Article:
El Dorado Springs Town Platted.— July 20, 1881, N. H. and W. P. Cruce, who owned the land on which the spring is located, surveyed the original plat of El Dorado Springs, containing 20 acres. The lots were quickly disposed of at prices ranging from $10 to $600, and a number of additions were laid out by David Jessie Thompson, C. Hall, John Jackson and the Cruces’ and others, until the city now comprises an extensive area.
Three of Zolas’ aunts, America Thompson married (1876) and Cora Thompson (1904), and Josie Thompson married (1903) married Jacksons, John Andrew Jackson Jr., William J (Bill) Jackson, and Roland Jackson. Roland and Bill were brothers and their uncle was John Andrew Jackson Jr.
The Jacksons’ were a long standing family of Cedar County, John Andrew Jackson Jr. (d 1942) and his dad and Uncle Lindsey (Tink) Jackson moved into the county in 1854 from Tennessee where they raised their families.
In the Goodspeed 1899 history of Cedar County it states: John A. Jackson, Sr., who is classed among the prominent farmers and stock-raisers of Cedar County, was born in Anderson County, East Tennessee, April 21, 1820, and is the son of Claiborne and Kizzie Jackson, natives of North Carolina, she dying just before the war, and he just after. John A. Jackson, the eldest of three sons and four daughters, received a very limited education, never attending school more than a few months in all. He was married Sept. 15, 1842, to Miss Sarah L. Hardin, the daughter of Marlin and Mariah Hardin. Mrs. Jackson was born in East Tennessee, Aug. 28, 1822, and died Dec. 9, 1888, aged 66 years three months and 11 days. She left two sons and two daughters; Abner, John A., Jr., Sarah E. and Margaret C., wife of Elihu Hess. All are living in the neighborhood of their father. One son, Samuel Fuston, lost his life in the Confederate army. Mary J. died in August, 1865; Nancy A. died Jan. 1, 1884; and Samantha A. died in September, 1880. In 1854 Mr. Jackson Sr. came to Cedar County, settled on his present farm, and there he has since lived, with the exception of a short period during the war. He has about 300 acres in different tracts of land, and is one of the substantial farmers of the county. He is honest, industrious and is one of the county’s first-class citizens. He is a member of the Christian Church; was a justice of the peace about three years previous to the war, and is virtually the founder of El Dorado Springs. For some years prior to its publicity he had made considerable use of the water, carrying it a distance of two miles in a jug to his home, and, during the summer season, he would frequently spend nearly the entire day at the spring. It was he who piloted Joshua Hightower and family through the woods to the springs, they being the first to camp there. Mr. Jackson is a Democrat politically, and his first presidential vote was for James K. Polk, in 1844. He is one of the pioneers of northwest Cedar County, and at the time of his settlement on his present farm there were but eight acres cleared. He now has a well improved farm.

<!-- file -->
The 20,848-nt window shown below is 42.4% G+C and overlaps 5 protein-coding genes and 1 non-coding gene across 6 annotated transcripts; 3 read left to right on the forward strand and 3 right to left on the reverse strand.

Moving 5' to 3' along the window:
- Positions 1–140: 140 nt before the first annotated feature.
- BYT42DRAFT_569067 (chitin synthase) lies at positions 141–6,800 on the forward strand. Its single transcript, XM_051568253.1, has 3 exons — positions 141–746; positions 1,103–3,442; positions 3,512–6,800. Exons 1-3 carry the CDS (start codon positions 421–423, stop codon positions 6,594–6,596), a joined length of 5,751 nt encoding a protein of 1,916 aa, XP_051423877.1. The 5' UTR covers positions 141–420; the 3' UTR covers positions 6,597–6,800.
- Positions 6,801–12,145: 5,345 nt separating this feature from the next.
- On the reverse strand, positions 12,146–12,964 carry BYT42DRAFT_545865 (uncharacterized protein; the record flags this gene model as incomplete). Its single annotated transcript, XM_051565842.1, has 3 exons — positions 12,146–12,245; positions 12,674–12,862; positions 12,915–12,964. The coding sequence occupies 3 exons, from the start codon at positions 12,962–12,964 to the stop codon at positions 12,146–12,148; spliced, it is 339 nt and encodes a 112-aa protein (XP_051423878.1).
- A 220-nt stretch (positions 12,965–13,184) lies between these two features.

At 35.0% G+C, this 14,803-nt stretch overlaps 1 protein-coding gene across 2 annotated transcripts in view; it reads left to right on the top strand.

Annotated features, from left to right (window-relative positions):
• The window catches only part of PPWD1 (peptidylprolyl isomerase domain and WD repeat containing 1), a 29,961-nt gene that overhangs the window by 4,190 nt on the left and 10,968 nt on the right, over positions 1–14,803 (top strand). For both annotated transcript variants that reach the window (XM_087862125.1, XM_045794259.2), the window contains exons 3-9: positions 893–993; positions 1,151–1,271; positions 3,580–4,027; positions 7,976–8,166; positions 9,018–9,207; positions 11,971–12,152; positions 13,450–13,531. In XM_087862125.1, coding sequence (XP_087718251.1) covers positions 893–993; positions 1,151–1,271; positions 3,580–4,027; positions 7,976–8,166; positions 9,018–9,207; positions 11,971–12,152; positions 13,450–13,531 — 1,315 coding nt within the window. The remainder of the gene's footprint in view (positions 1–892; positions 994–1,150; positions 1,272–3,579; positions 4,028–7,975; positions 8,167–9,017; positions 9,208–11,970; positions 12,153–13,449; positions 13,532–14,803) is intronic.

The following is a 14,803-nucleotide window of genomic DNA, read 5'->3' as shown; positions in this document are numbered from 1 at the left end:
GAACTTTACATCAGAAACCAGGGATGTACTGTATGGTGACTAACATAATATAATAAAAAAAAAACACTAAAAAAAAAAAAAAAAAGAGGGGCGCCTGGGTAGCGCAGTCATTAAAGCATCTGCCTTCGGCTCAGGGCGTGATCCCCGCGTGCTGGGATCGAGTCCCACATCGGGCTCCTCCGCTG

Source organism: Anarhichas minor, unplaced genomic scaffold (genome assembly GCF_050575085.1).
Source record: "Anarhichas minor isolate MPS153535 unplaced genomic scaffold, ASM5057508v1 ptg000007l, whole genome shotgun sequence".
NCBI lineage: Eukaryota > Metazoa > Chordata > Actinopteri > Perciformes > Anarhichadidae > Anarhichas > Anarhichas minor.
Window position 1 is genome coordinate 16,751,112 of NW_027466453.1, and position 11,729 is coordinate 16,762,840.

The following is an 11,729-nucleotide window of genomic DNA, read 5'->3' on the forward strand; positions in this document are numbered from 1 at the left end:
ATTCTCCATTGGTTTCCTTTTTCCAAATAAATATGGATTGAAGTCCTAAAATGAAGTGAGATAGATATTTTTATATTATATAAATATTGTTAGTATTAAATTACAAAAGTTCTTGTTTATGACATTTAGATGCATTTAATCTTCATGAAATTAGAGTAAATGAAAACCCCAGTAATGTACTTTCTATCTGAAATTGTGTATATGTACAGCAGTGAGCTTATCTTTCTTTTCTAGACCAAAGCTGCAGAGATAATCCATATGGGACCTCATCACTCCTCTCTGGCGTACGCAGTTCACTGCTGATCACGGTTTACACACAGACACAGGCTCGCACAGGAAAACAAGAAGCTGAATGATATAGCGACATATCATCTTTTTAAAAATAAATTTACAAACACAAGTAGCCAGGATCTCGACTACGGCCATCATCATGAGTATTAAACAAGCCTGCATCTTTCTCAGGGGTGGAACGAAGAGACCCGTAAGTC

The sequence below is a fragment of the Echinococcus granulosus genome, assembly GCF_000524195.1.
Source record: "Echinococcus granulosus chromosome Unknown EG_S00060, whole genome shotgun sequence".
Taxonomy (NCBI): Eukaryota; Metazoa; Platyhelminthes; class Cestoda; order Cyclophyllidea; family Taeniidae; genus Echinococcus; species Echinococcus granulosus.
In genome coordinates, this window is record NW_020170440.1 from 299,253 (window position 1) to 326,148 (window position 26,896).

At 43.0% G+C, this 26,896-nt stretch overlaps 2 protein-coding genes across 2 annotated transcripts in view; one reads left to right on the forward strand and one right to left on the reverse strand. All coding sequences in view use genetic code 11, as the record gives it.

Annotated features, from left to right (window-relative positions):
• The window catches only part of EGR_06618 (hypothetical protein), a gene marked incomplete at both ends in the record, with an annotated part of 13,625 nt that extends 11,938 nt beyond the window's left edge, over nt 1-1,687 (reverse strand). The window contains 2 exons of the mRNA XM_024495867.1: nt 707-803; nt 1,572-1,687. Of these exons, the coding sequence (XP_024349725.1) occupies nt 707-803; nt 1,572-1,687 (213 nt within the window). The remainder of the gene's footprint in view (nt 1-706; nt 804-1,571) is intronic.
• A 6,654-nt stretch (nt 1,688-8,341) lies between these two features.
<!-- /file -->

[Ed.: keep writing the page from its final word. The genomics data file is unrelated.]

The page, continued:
John Jr. was a state representative from Vernon County for three terms from 1915 to 1918. His wife (America) was his secretary for two terms
The Hardin family: Martha Jane Jackson was the sister to the Jackson brothers who married into the Thompson family.
America Thompson (daughter of David Jesse Thompson) married John Andrew Jackson, Jr (son of Sarah Elmire (Hardin) Jackson, sister to John and Joseph Hardin). Malinda Thompson (daughter of Franklin Wiley Thompson, who was brother to Fleming and David Jessie Thompson) married John Hardin (brother of Joseph and Sarah E Hardin). Pearl Dora Thompson (granddaughter of Fleming Thompson) married Edward B Hardin (grandson of Joseph Hardin).
Zolas Clifton Thompson age 101 years born and raised on his grandfather’s farm was the last of several generations of Cedar County pioneering families, Thompson, Jackson, Penningtons and Hardins, all hard working farming families of the county before, during and after the Civil War.
In lieu of flowers donations in Zolas’ name can be made to the American Diabetes Assoc. Online condolence memories may be expressed at www.speakschapel.com.